R. S. Munger’s Cotton Gin Manufactory
by Paula Bosse
by Paula Bosse
When R. S. Munger moved to Dallas from Mexia around 1885, even he probably had no idea how revolutionary his patented inventions would become to the world of agriculture — he had several patents, but his “improved” cotton gin was hailed as the most significant advance in cotton ginning since Eli Whitney’s original invention. Munger had been producing his equipment for a while in Mexia, but he knew that in order for his company to grow, he would have to move to a larger city, one served by the all-important railroad. He arrived in 1885 and moved into an existing “East Dallas” building owned by the wealthy banker (and former cotton farmer…) William H. Gaston (who later became an officer of the company).
The following article appeared in an 1885 edition of the Dallas Herald. It is bulging with superlatives and grand statements which actually weren’t exaggerations: because of Munger’s relocation to Dallas and his products’ massive success, the city became a national hub of agricultural machinery manufacturing. This had a huge impact on Dallas’ economic development, and the unnamed writer of this article deserves credit for his prescient words. (Click to see larger image.)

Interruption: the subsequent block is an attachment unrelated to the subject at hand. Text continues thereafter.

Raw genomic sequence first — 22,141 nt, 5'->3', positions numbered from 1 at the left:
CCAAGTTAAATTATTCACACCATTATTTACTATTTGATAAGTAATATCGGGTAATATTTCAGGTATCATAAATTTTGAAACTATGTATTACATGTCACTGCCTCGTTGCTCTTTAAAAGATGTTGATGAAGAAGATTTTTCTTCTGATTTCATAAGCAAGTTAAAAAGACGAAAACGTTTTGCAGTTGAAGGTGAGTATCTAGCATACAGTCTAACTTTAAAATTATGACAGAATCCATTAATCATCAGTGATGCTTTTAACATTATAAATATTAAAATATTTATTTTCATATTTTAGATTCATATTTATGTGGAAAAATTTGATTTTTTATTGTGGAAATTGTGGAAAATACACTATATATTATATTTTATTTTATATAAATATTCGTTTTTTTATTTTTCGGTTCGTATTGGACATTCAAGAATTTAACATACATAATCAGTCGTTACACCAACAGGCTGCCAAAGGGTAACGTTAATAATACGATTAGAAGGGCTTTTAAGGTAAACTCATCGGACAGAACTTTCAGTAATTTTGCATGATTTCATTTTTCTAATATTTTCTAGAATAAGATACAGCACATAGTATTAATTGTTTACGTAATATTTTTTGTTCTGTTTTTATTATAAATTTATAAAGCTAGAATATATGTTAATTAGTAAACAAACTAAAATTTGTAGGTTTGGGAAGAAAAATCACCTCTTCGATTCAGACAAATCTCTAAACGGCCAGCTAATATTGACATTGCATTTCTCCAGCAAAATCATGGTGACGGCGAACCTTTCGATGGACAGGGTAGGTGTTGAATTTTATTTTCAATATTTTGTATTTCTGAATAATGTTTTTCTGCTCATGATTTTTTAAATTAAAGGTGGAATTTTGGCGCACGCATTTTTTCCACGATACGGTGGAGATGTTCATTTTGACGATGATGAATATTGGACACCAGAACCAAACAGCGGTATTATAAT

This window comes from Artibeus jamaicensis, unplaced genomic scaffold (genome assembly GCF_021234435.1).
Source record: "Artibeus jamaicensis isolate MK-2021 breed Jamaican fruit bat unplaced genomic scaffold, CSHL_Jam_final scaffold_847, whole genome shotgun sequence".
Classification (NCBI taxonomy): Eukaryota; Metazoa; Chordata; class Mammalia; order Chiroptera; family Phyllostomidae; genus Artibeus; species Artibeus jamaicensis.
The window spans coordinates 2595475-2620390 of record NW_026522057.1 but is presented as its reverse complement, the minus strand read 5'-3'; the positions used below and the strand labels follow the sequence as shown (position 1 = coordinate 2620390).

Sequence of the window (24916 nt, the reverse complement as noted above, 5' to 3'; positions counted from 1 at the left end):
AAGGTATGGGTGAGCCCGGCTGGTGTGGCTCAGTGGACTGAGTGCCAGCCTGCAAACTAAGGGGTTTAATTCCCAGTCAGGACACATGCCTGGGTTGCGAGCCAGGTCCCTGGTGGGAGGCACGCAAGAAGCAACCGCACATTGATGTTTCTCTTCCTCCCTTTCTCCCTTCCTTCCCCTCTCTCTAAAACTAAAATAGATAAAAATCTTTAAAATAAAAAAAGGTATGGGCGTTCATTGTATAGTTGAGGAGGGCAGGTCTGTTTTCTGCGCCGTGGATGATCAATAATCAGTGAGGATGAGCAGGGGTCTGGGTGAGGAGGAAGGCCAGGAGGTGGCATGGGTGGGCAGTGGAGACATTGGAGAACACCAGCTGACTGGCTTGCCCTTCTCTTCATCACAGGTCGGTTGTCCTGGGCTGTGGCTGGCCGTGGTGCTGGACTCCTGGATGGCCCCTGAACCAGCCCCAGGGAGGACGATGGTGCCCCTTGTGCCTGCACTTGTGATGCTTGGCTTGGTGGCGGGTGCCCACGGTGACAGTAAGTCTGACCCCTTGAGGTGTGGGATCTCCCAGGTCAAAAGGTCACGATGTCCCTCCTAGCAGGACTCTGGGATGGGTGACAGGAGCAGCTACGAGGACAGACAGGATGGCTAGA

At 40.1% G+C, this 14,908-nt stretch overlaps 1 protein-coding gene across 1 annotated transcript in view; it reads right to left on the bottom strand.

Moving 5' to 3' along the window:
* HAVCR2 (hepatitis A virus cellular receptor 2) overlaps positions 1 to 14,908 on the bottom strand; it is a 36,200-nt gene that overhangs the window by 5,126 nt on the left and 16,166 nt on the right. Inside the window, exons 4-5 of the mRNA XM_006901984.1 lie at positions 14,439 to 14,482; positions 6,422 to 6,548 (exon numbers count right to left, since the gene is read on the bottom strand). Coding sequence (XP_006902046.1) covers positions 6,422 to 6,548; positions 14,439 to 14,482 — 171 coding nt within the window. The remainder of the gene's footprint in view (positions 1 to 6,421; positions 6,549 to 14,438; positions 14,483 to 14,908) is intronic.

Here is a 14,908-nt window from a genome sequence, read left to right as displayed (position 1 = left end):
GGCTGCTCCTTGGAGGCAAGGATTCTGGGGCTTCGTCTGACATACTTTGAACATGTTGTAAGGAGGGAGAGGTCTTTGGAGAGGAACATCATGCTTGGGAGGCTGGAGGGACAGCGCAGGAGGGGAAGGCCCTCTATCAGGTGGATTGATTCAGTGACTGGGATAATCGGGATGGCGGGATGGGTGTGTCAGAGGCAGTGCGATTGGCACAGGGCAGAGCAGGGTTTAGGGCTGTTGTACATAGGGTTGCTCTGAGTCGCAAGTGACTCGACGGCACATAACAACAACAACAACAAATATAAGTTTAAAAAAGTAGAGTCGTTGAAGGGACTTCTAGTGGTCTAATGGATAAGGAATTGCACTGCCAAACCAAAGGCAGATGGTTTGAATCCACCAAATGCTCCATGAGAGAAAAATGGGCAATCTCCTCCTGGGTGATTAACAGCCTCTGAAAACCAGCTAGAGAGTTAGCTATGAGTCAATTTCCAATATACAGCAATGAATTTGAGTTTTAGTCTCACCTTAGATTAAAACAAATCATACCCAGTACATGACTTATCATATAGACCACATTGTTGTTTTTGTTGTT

Another article describes just what Munger’s “improvements” were and also has a description of his factory — the heart of which was a 25 horsepower engine (a quick Google search tells me that 25hp is the size of a standard outboard motor engine).
A very early want-ad:
R. S. Munger (1854-1923)
Fast-forward to today: the factory which Munger began in Dallas in the 1880s is somehow still standing and is known by most as the Continental Gin Building.
Here are a few very early ads of Munger’s cotton-gin-manufacturing empire, from city directories (the illustrated ads are full-page, which even in 1886 cost a pretty penny).
Dallas city directory, 1886
Sources & Notes
Photo of Robert Sylvester Munger from Find-a-Grave.
All other sources noted.
An aerial view of the complex of former Continental Gin Co. buildings can be seen via Google here.
More on the Continental Gin Company can be found in these Flashback Dallas posts:
Copyright © 2018 Paula Bosse. All Rights Reserved.